Runtime: 88 Minutes
Director/Writer: Jeffrey A. Brown
Stars: Liana Liberato, Noah Le Gros, Jake Weber, Maryanne Nagel
By Harris Dang
One of my favourite traits in the horror genre is the contained settings in its storytelling. Whether the film is set in a cabin or a beach or a forest; the storytelling the horror genre entails can make any place feel claustrophobic. Another one of my favourite traits in horror is how it manages to mesh in issues in relation to humanity, politics and current events through a genre lens.
Which comes into the latest film premiere from Shudder, writer/director Jeffrey A. Brown‘s “The Beach House”. While the premise of the film is best left unspoiled, it does explore the traits mentioned above as well as feature elements of promise that is usually given in indie horror projects i.e. the environment of budget restrictions that can inspire moments of creativity from the filmmakers. Will the film succeed as a great example of indie horror and being a contained thriller?
Liana Liberato and Noah Le Gros star as Emily and Randall, a young couple whose relationship is erring on the side of the struggle. The two figure that a good way to mend the relationship is for them to move into Randall’s family beach house for the off-season. What they did not expect was that they would meet an older couple Mitch (Jake Weber) and Jane (Maryanne Nagel), who were acquainted with Randall’s estranged father.
“The four lead actors deserve major props for their performances in taking their roles from what could have been stock stereotypes and form them into full-bodied three-dimensional personalities.”
Aside from the serendipitous meeting, the two couples get along; even with the awkward mentions of seemingly taboo subjects involving backstories of parents, upbringing and future aspirations. The two decide to make the most of the night by bringing in some “recreational confectioneries” that can be considered illegal. But the next day, something odd is afoot. Numerous strange sightings have been noticeable to the young couple since they came to the house; some that would be considered common but more numerous than usual. But could it be the aftereffects of the night before or could it be something more sinister?
“The Beach House” is a disturbing horror experience that capably establishes a slow-burn descent into madness, not through numerous bells and whistles afforded from big budgets; but through imagination and focuses on characterizations that will draw in audiences in their plight.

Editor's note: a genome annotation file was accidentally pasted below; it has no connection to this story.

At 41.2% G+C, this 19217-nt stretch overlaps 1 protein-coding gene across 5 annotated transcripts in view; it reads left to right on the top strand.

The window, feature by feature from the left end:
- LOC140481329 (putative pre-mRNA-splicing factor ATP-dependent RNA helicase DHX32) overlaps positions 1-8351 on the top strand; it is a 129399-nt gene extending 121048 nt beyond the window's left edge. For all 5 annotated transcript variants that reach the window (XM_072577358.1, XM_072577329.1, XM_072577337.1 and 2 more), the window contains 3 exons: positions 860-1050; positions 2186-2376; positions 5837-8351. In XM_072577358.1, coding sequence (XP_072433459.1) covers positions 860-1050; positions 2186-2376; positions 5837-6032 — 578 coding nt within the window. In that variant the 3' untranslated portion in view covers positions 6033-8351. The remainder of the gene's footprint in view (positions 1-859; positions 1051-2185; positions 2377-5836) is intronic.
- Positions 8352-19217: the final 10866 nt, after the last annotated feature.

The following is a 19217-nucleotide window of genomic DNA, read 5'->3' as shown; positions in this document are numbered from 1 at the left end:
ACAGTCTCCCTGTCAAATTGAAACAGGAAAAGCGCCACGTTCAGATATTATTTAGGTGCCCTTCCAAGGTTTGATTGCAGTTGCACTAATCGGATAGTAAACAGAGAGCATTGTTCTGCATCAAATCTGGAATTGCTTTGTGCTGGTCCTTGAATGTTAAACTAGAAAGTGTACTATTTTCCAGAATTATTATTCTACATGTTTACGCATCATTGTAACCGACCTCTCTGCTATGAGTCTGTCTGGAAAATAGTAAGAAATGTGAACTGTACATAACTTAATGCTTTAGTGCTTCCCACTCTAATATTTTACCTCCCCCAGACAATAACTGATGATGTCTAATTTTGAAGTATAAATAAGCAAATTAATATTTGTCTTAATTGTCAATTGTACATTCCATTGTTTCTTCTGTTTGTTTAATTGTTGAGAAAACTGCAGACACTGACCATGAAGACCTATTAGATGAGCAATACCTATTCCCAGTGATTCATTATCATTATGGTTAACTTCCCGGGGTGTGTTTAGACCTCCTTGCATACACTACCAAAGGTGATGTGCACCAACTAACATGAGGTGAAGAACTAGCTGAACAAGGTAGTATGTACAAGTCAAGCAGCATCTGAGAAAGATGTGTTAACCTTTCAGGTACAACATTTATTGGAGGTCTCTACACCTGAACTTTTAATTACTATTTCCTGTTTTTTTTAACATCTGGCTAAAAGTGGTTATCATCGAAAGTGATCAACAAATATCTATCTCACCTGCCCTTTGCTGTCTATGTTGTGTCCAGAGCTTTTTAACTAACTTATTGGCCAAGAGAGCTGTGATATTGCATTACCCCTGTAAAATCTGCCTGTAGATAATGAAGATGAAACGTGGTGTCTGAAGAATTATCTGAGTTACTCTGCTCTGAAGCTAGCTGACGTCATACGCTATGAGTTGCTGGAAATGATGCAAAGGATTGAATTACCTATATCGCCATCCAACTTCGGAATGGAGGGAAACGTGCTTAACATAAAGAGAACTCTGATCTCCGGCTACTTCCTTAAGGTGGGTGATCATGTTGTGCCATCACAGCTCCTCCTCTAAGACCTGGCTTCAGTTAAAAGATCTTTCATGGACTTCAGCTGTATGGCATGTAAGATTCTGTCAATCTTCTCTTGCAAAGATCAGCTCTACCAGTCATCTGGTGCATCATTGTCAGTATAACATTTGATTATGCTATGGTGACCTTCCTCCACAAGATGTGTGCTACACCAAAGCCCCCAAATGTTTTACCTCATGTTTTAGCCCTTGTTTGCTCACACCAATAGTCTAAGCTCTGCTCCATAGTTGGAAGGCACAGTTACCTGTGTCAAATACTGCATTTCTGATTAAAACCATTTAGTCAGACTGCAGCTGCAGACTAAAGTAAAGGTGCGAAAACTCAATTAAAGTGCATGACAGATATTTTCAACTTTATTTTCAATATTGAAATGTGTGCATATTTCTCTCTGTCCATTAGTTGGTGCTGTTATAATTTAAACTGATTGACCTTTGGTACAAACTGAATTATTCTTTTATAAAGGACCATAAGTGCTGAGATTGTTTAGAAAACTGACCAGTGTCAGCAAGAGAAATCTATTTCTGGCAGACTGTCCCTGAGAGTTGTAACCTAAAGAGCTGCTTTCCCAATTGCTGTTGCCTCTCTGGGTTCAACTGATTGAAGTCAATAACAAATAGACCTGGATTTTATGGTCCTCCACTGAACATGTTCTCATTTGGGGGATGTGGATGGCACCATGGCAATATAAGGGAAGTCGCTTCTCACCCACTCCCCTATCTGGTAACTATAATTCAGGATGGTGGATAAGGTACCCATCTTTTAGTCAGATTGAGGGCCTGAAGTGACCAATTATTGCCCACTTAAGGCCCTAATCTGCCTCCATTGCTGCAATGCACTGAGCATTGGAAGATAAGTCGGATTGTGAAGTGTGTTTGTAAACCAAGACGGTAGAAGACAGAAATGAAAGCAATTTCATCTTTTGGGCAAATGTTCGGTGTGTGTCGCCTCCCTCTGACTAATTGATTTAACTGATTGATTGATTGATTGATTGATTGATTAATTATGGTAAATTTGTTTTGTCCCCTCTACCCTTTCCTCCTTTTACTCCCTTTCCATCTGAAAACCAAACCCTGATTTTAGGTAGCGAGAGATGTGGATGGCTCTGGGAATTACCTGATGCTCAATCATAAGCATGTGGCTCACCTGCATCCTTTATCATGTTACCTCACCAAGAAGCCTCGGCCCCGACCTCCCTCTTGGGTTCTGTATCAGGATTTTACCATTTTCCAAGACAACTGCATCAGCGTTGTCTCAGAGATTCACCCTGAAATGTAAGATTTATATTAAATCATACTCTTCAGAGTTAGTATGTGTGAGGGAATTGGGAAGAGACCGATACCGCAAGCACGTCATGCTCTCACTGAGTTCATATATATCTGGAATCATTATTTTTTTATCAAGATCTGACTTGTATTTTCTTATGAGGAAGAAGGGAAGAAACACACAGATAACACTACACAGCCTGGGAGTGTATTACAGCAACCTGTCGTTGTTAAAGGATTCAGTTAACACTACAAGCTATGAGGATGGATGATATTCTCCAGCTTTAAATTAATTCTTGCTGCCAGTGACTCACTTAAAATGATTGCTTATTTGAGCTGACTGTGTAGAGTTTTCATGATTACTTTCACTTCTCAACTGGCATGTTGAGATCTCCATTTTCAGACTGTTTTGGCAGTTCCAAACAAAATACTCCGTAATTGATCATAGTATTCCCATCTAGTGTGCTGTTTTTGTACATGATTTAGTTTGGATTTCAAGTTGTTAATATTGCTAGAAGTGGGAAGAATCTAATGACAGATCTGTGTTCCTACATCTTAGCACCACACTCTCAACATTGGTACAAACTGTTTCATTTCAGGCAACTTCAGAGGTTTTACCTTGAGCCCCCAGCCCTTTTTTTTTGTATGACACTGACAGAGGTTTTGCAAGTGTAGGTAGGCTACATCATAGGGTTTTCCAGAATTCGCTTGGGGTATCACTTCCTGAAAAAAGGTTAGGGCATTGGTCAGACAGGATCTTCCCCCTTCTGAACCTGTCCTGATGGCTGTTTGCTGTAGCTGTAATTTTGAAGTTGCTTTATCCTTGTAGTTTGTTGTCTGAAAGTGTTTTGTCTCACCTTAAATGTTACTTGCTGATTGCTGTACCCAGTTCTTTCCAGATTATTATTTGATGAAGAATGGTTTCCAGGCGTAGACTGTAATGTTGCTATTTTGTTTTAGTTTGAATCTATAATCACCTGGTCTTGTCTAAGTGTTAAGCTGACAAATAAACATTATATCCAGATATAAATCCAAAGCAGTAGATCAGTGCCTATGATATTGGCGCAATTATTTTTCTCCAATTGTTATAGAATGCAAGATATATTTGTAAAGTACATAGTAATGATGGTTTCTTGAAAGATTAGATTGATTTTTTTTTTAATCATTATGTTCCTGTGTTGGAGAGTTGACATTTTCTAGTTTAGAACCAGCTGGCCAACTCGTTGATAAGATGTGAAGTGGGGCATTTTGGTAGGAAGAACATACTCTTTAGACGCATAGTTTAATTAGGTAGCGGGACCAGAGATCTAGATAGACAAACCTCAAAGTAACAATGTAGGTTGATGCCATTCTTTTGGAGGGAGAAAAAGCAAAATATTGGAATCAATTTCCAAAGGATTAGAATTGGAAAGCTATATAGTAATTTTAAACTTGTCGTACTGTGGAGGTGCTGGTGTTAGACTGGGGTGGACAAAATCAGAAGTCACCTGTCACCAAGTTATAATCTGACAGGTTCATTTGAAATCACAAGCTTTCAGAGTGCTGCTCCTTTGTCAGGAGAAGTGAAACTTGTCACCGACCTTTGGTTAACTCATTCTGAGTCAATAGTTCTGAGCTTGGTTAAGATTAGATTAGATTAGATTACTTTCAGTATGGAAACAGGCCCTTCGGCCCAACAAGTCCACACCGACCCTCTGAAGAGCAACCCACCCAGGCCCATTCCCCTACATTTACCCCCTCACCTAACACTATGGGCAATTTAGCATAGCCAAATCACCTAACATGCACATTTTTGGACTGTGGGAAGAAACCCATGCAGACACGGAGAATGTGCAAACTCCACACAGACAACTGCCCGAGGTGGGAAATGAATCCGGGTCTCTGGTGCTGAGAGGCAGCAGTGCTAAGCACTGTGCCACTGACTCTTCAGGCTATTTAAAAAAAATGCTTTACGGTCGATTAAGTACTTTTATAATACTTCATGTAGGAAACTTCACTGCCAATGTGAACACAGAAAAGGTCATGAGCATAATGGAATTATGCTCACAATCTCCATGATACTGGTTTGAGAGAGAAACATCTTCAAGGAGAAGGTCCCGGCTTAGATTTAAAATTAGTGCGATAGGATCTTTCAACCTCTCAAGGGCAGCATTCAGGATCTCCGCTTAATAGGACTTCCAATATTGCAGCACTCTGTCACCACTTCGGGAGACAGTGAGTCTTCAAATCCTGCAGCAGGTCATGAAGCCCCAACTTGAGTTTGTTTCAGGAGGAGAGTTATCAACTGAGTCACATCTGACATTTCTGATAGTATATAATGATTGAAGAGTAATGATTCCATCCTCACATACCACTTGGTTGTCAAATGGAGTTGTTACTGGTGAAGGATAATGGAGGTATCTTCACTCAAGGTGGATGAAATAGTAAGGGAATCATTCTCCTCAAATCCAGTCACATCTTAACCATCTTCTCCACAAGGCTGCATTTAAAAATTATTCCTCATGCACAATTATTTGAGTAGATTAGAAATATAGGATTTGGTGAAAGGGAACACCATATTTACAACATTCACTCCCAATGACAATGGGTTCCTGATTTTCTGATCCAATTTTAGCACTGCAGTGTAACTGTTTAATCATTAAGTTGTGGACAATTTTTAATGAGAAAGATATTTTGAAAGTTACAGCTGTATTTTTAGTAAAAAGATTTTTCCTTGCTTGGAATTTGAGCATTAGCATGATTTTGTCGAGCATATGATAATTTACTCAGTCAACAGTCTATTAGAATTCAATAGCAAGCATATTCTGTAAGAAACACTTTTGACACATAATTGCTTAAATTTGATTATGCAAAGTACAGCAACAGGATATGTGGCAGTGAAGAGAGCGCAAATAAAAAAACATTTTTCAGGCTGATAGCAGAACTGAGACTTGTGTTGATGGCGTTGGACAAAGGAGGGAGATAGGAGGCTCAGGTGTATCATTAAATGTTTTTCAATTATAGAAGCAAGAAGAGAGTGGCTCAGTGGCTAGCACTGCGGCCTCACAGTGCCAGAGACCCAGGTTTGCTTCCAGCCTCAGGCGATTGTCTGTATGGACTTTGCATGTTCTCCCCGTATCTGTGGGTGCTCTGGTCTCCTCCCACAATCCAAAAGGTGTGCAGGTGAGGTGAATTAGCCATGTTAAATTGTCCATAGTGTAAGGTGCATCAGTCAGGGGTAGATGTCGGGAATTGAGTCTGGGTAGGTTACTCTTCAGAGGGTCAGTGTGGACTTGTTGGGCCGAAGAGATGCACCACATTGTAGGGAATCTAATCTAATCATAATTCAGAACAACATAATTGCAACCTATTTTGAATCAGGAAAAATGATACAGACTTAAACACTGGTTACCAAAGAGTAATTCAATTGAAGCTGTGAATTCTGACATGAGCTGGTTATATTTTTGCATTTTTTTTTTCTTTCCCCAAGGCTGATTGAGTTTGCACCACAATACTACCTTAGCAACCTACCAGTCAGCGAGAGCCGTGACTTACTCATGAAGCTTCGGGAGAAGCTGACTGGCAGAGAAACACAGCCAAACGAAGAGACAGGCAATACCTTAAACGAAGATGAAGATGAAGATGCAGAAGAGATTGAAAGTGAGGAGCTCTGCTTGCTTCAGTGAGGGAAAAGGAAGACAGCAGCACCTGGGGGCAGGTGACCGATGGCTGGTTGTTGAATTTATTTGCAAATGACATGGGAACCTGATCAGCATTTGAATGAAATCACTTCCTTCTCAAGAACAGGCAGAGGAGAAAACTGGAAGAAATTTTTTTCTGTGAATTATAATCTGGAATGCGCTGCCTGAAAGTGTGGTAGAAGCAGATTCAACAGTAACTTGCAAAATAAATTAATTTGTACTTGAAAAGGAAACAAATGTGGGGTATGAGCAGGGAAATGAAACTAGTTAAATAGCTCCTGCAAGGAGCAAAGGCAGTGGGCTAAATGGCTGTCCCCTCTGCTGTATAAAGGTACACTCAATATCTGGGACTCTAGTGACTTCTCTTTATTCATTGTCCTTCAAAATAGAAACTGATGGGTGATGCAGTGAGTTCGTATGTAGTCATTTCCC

Writer/director Brown capably sets up the four main players, along with their backstories. It does not spell them out with overt exposition but from the action. Scenes, where characters hesitate to respond in conversations or close-up shots that linger, tell more than dialogue ever could. Therefore the backstories are told cryptically, yet they never feel malnourished and it brings a certain anxiety to the film before the genre tropes even kick in.
The four lead actors deserve major props for their performances in taking their roles from what could have been stock stereotypes and form them into full-bodied three-dimensional personalities. Liberato has always been a talented actress ever since she stood out in her breakthrough role in David Schwimmer‘s disturbing cautionary tale “Trust” (2010). Here in “The Beach House”, she conveys the intelligence, vulnerability and sheer will of Emily brilliantly in ways that never feel scripted but realistic in the context of the story.
As for the supporting cast, Le Gros (who was last seen starring with Nicolas Cage in “A Score to Settle” ) brings enough heart and enigmatic presence to the character of Randall to make him memorable and believably conflicted while Weber and Nagel are wonderful together as an odd yet amiable couple.
It is because of the succinct character building and the efforts from the cast, Brown is able to have complete control of the pacing; which is pensive yet conducive to the simmering tension that is built up in the first half of the film. Adding to the suspense is the visual cues and foreshadowing, which is peppered throughout. The practical effects are memorably icky — which includes a slug — and yet it never spells out what the incoming threat is going to be due to how organic it looks in the environment.
“The Beach House” is a sterling example in how meager resources can inspire creativity and fantastic efforts from the committed and writer/director Brown and his cast.”
But once the proverbial shit hits the fan is where Brown lets loose and the staging and initiation of the stakes look phenomenal. The second half of the film hearkens back to the plastic reality of 1980’s horror, where subgenres of body mutilation and science-fiction oddities were prevalent. Yet it also feels strangely prescient when one considers the current pandemic and how humanity has reacted to such a global event with such fear and paranoia.
The setpieces are utterly gruesome when it is shown and downright disturbing when it is implied (particularly with the intricate use of fog and dim lighting that obscures the image). A notable scene in the film involves an open wound, a foreign creature and a pair of forceps and it is enjoyably hideous.
All of this momentum is built up to a polarizing conclusion that will split audiences due to its ambiguity but much like Brown’s skill in how he establishes the incoming threat, the power of suggestion, paranoia and mystery in the unknown does bring the story to a thematically satisfying close.
Overall, “The Beach House” is a sterling example in how meagre resources can inspire creativity and fantastic efforts from the committed and writer/director Brown and his cast and crew have a hauntingly nightmarish piece of work.
“The Beach House” will premiere on Shudder on July 9th.